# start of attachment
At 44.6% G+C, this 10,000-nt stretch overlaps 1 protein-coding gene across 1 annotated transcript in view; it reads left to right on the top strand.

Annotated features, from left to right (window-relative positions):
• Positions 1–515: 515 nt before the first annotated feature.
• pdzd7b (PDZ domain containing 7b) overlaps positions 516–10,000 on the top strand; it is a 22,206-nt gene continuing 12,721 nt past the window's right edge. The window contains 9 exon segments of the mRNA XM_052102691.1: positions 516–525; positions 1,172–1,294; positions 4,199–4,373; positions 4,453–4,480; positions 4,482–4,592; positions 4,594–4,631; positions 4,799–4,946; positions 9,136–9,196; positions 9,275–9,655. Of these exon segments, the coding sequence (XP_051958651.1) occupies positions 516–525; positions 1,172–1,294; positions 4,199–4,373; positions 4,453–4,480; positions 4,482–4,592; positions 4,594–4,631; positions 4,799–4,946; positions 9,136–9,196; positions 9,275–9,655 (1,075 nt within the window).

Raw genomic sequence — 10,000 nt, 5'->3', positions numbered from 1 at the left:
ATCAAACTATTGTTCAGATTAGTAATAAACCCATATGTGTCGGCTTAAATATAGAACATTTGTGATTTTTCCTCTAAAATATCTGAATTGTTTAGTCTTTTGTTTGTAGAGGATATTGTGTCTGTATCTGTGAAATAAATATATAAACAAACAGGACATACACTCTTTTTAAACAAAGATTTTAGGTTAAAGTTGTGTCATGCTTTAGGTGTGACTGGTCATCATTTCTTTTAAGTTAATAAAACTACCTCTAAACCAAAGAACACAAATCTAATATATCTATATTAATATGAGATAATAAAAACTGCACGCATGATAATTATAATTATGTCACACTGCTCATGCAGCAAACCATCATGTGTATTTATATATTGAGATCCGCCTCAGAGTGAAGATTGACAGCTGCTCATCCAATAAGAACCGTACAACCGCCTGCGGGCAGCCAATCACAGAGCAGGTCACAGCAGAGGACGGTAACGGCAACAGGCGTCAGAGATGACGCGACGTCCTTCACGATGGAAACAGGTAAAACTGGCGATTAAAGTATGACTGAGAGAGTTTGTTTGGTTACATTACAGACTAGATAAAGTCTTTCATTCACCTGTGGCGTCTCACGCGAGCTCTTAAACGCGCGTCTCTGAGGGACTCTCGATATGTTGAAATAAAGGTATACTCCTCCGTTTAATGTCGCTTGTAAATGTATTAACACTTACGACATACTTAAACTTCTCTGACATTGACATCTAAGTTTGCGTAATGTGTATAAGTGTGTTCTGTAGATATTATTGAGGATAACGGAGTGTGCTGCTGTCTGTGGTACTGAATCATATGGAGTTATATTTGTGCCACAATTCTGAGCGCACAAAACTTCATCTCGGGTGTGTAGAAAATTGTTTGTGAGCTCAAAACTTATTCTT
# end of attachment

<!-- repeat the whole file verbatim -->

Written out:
At 44.6% G+C, this 10,000-nt stretch overlaps 1 protein-coding gene across 1 annotated transcript in view; it reads left to right on the top strand.

Annotated features, from left to right (window-relative positions):
• Positions 1–515: 515 nt before the first annotated feature.
• pdzd7b (PDZ domain containing 7b) overlaps positions 516–10,000 on the top strand; it is a 22,206-nt gene continuing 12,721 nt past the window's right edge. The window contains 9 exon segments of the mRNA XM_052102691.1: positions 516–525; positions 1,172–1,294; positions 4,199–4,373; positions 4,453–4,480; positions 4,482–4,592; positions 4,594–4,631; positions 4,799–4,946; positions 9,136–9,196; positions 9,275–9,655. Of these exon segments, the coding sequence (XP_051958651.1) occupies positions 516–525; positions 1,172–1,294; positions 4,199–4,373; positions 4,453–4,480; positions 4,482–4,592; positions 4,594–4,631; positions 4,799–4,946; positions 9,136–9,196; positions 9,275–9,655 (1,075 nt within the window).

Raw genomic sequence — 10,000 nt, 5'->3', positions numbered from 1 at the left:
ATCAAACTATTGTTCAGATTAGTAATAAACCCATATGTGTCGGCTTAAATATAGAACATTTGTGATTTTTCCTCTAAAATATCTGAATTGTTTAGTCTTTTGTTTGTAGAGGATATTGTGTCTGTATCTGTGAAATAAATATATAAACAAACAGGACATACACTCTTTTTAAACAAAGATTTTAGGTTAAAGTTGTGTCATGCTTTAGGTGTGACTGGTCATCATTTCTTTTAAGTTAATAAAACTACCTCTAAACCAAAGAACACAAATCTAATATATCTATATTAATATGAGATAATAAAAACTGCACGCATGATAATTATAATTATGTCACACTGCTCATGCAGCAAACCATCATGTGTATTTATATATTGAGATCCGCCTCAGAGTGAAGATTGACAGCTGCTCATCCAATAAGAACCGTACAACCGCCTGCGGGCAGCCAATCACAGAGCAGGTCACAGCAGAGGACGGTAACGGCAACAGGCGTCAGAGATGACGCGACGTCCTTCACGATGGAAACAGGTAAAACTGGCGATTAAAGTATGACTGAGAGAGTTTGTTTGGTTACATTACAGACTAGATAAAGTCTTTCATTCACCTGTGGCGTCTCACGCGAGCTCTTAAACGCGCGTCTCTGAGGGACTCTCGATATGTTGAAATAAAGGTATACTCCTCCGTTTAATGTCGCTTGTAAATGTATTAACACTTACGACATACTTAAACTTCTCTGACATTGACATCTAAGTTTGCGTAATGTGTATAAGTGTGTTCTGTAGATATTATTGAGGATAACGGAGTGTGCTGCTGTCTGTGGTACTGAATCATATGGAGTTATATTTGTGCCACAATTCTGAGCGCACAAAACTTCATCTCGGGTGTGTAGAAAATTGTTTGTGAGCTCAAAACTTATTCTT